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The Progress of Redemption: The Story of Salvation from Creation to the New Jerusalem Paperback – February 1, 1996
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Traces the biblical unfolding of God's redemptive plan through 12 epochs. Praised by covenant and dispensational theologians alike.
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This is the book to read when Christians are ready to venture into the "deep end of the pool" in their search for a closer relationship with God.
Disciple of Christ
Redeeming the text by incorporating this synthetic hermeneutic involves 3 elements of interpretation: 1) by establishing its proper place in the story of salvation history 2) by applying a sensitivity to literary forms that establish content as either normative or indicative 3) and by grasping the impact the original parts of the whole had on the diverse recipients of written revelation across the broad spectrum of time and place. Van Gemeren's proposal of a trifocal approach seeks to harmonize the unity of Scripture, and relates to modern believers the relevance, and thereby the uniformity that completed canon has today and for all time.
'By the 1800s, however, education was passing out of the hands of the church into the state, leaving many untaught in the basic principles of the faith.' p 426
40 chapters, 25 figures, 14 tables and 12 epochs later, the depth of Van Gemeren's scholarship emerges as an interdependent, factual, homogenising encyclopaedia of God's inescapable wisdom and forethought. The structure of his theological system is essentially that of the biblical narrative. The writing, however, is monotonous. Van Gemeren is unable to sustain his thesis as he continuously interrupts thought patterns with untimely excerpts from both the Psalms and prophets, or opposite Testaments, or unbefitting spontaneous doxology - an indication that his proposed 'synthesis' requires strenuous artificial effort. At the apparent cost of proving his system, reading progress is stopped midstream and momentum is repeatedly lost through an overly sophisticated analysis of critical theories - frustrating all attempts to gather a workable knowledge of his understanding of hermeneutics. Even scholars would find the effort required to glean rare instances of original insight, trying. Newcomers to Biblical Theology should definitely look elsewhere so to those interested I would rather recommend an excellent alternative such as According to Plan: The Unfolding Revelation of God in the Bible by Graeme Goldsworthy.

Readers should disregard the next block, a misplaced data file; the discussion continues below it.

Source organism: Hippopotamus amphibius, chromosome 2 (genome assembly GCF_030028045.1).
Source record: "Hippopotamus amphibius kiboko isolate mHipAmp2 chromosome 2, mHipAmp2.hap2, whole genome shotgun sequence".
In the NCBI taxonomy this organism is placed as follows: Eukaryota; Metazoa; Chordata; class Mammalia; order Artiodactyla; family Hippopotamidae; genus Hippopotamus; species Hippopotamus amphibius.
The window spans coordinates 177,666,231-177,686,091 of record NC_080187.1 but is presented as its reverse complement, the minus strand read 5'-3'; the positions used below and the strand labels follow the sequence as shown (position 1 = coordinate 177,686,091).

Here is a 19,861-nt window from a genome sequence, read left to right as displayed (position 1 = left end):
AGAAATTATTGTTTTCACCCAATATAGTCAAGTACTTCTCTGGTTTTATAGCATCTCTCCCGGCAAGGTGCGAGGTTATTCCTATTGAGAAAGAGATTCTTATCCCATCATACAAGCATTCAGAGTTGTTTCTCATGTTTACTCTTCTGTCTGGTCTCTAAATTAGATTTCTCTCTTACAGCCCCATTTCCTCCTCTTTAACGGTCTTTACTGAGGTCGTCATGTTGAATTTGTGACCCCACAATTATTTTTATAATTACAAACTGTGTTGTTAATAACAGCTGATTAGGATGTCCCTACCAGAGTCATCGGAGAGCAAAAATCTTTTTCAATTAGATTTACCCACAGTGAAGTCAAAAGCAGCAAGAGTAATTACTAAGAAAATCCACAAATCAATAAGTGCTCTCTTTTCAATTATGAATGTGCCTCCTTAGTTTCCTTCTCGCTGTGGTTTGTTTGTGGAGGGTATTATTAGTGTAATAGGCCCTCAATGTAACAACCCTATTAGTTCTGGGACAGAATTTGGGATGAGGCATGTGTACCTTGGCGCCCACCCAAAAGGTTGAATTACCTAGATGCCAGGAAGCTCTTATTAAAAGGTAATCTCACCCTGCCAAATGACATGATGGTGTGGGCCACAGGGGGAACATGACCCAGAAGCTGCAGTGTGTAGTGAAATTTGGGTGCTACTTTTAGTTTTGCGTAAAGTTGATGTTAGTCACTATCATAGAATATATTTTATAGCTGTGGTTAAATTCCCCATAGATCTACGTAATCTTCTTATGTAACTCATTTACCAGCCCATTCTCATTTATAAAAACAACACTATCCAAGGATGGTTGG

'John's redemptive-historical place is that of a prophet. John, the last prophet of the Old Covenant, baptized Jesus. His greatness lies not in the number of his prophecies but in his unique position as one on the threshold between the old and new eras. Nevertheless, Jesus looks forward to the future as He promises that the least in the kingdom of God is greater than John (Luke 7:28)'. p 338
As an illustration, here Van Gemeren's eschatology goes awry, whereby he sees the kingdom as a dispensationalist would. The correct interpretation would surely be that with the Messiah's coming, the kingdom now also has come, and a redemptive-historical watershed has been attained. Hence, John the Baptist, as the last Old Covenanter, was not able to 'enter' the kingdom and achieve actual kingdom status in his earthly life, whereas all others following him whom believe on Christ, 'enter' and achieve actual kingdom status. It 'would seem to be that John, as the forerunner of Christ, still belonged to the old age, instead of the new age of the kingdom.' A Hoekema, The Bible & the Future p 30